‘Shang-Chi’ Will Be Important, But Far From Enough, December 4th, 2018, nextshark.com
When googling Asian superheroes, almost nothing was found. Most characters were either minor characters or villains. If there were any Asian characters at all, they would have ‘Fu Manchu’ mustaches or something to do with dragons. They would be master martial artists, being the stereotypes of Asians. However, the Asian community wants something more than an Asian stereotype. They wanted someone like the Flash or Nightwing.
Recently, “Iron Fist”, a Netflix series was cancelled because Marvel refused to think of the character of having Asian heritage. Instead, Marvel chose to whitewash the role, lacking cultural awareness. The actor who was hired needed several months of martial arts training. Also, the show needed some kind of Asian representation because the show was about Asian martial arts. Perhaps if the show had some sort of Asian representation, it would have helped the show from being cancelled because of the drive of Asian culture that would be featured in the show.
A few months later, Marvel has released the ideas of a movie franchise about an Asian superhero, Shang-Chi. Shang-Chi is a martial arts-based hero who joins the Avengers in the comics. According to reports, Marvel plans to consult Asian filmmakers. This should be good news for the Asian community.
Shang-Chi will just be some martial arts movie that will continue to present the stereotype of rich, uncultured, martial arts knowing Asians. I despise the fact that Marvel had to use Shang-Chi in particular. The only reason why they’re creating the movie is not for the content and for the story of the Marvel Cinematic Universe, but rather for money, after noticing the success of “Black Panther” and “Crazy Rich Asians”.
The fact that Marvel picked Shang-Chi is quite offensive to an Asian. First off all, the name is already so stereotypical. Next, his skills are ‘master martial artist’ is very stereotypical and repetitive. Everything about the character is racist and stereotypical.
It is okay to portray Asian sometimes as martial artists, but not all the time. In almost every single movie, Asians are either the nerd, master martial artist or the weirdo. The repetitiveness is getting boring and it’s sticking in people’s minds. It’s time for change.
Marvel is attempting to mimic the success of Black Panther, but they’re not doing it the right way. Black Panther broke the stereotype of criminal African-Americans. Instead, they looked at the African-American community, showing that African-Americans can be heroes, not thugs, criminals and threats to the community as a whole.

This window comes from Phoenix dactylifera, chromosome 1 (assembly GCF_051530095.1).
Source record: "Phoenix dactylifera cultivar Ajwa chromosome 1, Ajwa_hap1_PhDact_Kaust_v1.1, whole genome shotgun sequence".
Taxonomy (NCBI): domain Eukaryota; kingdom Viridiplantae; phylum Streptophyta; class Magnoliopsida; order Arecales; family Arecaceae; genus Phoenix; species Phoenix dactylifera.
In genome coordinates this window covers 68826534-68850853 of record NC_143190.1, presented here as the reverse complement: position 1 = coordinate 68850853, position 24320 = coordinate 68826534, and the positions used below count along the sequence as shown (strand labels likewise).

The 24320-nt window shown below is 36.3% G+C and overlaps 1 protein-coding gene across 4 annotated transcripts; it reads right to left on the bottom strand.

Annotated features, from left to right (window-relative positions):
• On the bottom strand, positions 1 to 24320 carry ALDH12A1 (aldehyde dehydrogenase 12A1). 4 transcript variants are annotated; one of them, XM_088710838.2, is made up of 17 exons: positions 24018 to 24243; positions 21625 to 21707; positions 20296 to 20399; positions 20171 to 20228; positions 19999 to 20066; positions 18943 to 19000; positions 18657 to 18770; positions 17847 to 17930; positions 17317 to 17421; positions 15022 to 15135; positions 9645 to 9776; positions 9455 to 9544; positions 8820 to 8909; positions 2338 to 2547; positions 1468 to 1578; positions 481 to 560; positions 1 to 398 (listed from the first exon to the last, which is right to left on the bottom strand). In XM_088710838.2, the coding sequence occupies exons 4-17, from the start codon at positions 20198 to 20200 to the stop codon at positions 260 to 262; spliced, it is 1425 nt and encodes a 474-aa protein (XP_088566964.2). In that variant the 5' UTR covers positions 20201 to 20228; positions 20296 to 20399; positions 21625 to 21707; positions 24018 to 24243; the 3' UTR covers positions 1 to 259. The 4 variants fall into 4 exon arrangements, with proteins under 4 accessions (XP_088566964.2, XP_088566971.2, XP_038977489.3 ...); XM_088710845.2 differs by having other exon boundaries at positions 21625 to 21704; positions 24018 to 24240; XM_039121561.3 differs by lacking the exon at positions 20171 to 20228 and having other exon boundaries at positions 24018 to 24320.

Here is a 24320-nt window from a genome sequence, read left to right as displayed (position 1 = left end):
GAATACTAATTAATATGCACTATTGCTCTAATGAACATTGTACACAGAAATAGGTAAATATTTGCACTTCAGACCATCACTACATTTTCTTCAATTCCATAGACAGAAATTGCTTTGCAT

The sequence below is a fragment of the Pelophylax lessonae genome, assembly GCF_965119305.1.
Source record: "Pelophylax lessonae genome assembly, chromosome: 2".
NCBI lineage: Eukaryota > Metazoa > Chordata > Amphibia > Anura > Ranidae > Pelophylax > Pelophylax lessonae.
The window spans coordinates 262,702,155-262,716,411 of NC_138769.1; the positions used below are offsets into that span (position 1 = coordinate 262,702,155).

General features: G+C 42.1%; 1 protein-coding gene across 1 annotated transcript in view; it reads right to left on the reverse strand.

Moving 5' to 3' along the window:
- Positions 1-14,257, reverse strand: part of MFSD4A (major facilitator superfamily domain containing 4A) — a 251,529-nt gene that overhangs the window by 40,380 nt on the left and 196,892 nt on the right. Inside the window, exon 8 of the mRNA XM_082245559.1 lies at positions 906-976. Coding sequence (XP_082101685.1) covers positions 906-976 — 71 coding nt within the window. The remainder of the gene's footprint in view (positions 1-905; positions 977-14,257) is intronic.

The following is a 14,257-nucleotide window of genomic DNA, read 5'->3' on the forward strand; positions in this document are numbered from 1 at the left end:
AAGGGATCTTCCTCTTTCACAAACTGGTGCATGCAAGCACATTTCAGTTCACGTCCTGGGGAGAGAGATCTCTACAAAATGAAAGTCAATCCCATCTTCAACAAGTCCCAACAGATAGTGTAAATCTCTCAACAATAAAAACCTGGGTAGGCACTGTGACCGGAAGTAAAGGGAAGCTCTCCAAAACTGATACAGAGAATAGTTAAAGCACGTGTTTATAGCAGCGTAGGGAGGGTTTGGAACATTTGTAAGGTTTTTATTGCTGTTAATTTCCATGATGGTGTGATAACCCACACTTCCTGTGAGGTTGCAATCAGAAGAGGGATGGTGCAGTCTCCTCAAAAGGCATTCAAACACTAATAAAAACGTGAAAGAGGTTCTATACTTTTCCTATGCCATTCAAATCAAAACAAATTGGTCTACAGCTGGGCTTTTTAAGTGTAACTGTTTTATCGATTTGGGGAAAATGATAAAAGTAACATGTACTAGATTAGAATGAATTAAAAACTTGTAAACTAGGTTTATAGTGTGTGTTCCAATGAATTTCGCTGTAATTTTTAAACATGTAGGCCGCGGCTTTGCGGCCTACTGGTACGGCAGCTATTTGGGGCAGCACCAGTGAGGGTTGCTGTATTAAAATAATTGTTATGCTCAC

Instead, Marvel promotes a movie that uses stereotypes to make a character mold. They will attempt to force this character, with an stereotypical Asian name, with the stereotype of being a martial artist. Shang-Chi comes from stereotypes, originally from Dr. Fu Manchu, who was a villain who used martial arts and had a stereotypical ‘fu manchu’ mustache.
After looking up Asian Marvel superheroes, no well-known Asian heroes were found. However, in the DC universe, there are many well known Asian superheroes, including Katana, Robin, and more. Perhaps Marvel could attempt to include more diversity in their characters like DC.
As society learns to treat others fairly, it is definitely important for large influential franchises to do so as well. When large franchises portray any race stereotypically, it harms everyone in the community and fuels racism. It hurts individuals and can cause bullying and even suicide.
As John Langdon once said, “History doesn’t repeat itself, but often rhymes”, the racism towards Asians is reflected in the conservative Turks living in the Ottoman Empire. After the British and French pressured the Ottoman Empire to give equal citizenship to all people under their rule, the Ottomans did so, which angered the Turks. As a result, the Ottomans killed and deported the Armenians. The Armenians were driven from their homes, arriving in refugee centers, begging for food. This is like how racism is present today. Often time, Asians are driven away from opportunities, just because of stereotypes. Harvard and other Ivy League schools discriminate Asians, believing all Asians are shy. In one case, even before meeting an applicant, the administration called the young applicant ‘shy’. When another white applicant was compared to the Asian, the white applicant had similar achievements to the Asian applicant, and was also shy. The white applicant was unfairly accepted. In other cases, Asians who have higher grades are rejected in favor of white students with lower grades.
Overall, it is extremely important for large companies to use their forms of media positively, because it will affect everyone in the audience. When a company uses stereotypes to portray a protagonist, it constrains the people who are being stereotypes and makes others believe that the stereotype is true. Everyone is unique in their own way. Nobody is a clone with the same exact personality. That’s what makes humans special.